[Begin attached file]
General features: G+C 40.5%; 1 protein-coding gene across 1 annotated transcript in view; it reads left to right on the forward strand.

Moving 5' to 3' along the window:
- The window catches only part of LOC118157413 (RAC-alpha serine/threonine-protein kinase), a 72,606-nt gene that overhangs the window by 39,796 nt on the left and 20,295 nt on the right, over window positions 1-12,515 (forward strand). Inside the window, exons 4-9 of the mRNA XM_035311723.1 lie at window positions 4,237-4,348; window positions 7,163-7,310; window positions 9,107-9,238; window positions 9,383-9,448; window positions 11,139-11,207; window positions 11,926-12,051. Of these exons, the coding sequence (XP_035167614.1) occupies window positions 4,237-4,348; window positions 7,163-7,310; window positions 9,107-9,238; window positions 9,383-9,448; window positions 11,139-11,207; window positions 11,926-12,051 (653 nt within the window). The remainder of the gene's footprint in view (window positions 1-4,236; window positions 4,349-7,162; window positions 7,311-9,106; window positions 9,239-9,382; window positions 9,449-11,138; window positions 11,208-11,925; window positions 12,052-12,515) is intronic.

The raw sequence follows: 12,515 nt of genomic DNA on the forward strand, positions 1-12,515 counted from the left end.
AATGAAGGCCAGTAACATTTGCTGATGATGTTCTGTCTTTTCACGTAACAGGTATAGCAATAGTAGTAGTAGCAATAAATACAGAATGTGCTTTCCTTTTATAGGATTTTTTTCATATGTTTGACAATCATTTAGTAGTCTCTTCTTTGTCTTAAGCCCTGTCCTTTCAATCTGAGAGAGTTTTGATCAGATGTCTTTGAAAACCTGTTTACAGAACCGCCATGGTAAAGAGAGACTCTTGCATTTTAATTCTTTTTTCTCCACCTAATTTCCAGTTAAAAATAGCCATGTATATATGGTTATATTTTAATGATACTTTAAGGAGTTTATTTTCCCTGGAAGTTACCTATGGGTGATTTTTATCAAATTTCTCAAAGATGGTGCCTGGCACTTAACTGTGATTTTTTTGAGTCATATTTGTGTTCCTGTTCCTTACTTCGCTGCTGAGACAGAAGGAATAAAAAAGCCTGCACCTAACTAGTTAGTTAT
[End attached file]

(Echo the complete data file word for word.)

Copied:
General features: G+C 40.5%; 1 protein-coding gene across 1 annotated transcript in view; it reads left to right on the forward strand.

Moving 5' to 3' along the window:
- The window catches only part of LOC118157413 (RAC-alpha serine/threonine-protein kinase), a 72,606-nt gene that overhangs the window by 39,796 nt on the left and 20,295 nt on the right, over window positions 1-12,515 (forward strand). Inside the window, exons 4-9 of the mRNA XM_035311723.1 lie at window positions 4,237-4,348; window positions 7,163-7,310; window positions 9,107-9,238; window positions 9,383-9,448; window positions 11,139-11,207; window positions 11,926-12,051. Of these exons, the coding sequence (XP_035167614.1) occupies window positions 4,237-4,348; window positions 7,163-7,310; window positions 9,107-9,238; window positions 9,383-9,448; window positions 11,139-11,207; window positions 11,926-12,051 (653 nt within the window). The remainder of the gene's footprint in view (window positions 1-4,236; window positions 4,349-7,162; window positions 7,311-9,106; window positions 9,239-9,382; window positions 9,449-11,138; window positions 11,208-11,925; window positions 12,052-12,515) is intronic.

The raw sequence follows: 12,515 nt of genomic DNA on the forward strand, positions 1-12,515 counted from the left end.
AATGAAGGCCAGTAACATTTGCTGATGATGTTCTGTCTTTTCACGTAACAGGTATAGCAATAGTAGTAGTAGCAATAAATACAGAATGTGCTTTCCTTTTATAGGATTTTTTTCATATGTTTGACAATCATTTAGTAGTCTCTTCTTTGTCTTAAGCCCTGTCCTTTCAATCTGAGAGAGTTTTGATCAGATGTCTTTGAAAACCTGTTTACAGAACCGCCATGGTAAAGAGAGACTCTTGCATTTTAATTCTTTTTTCTCCACCTAATTTCCAGTTAAAAATAGCCATGTATATATGGTTATATTTTAATGATACTTTAAGGAGTTTATTTTCCCTGGAAGTTACCTATGGGTGATTTTTATCAAATTTCTCAAAGATGGTGCCTGGCACTTAACTGTGATTTTTTTGAGTCATATTTGTGTTCCTGTTCCTTACTTCGCTGCTGAGACAGAAGGAATAAAAAAGCCTGCACCTAACTAGTTAGTTAT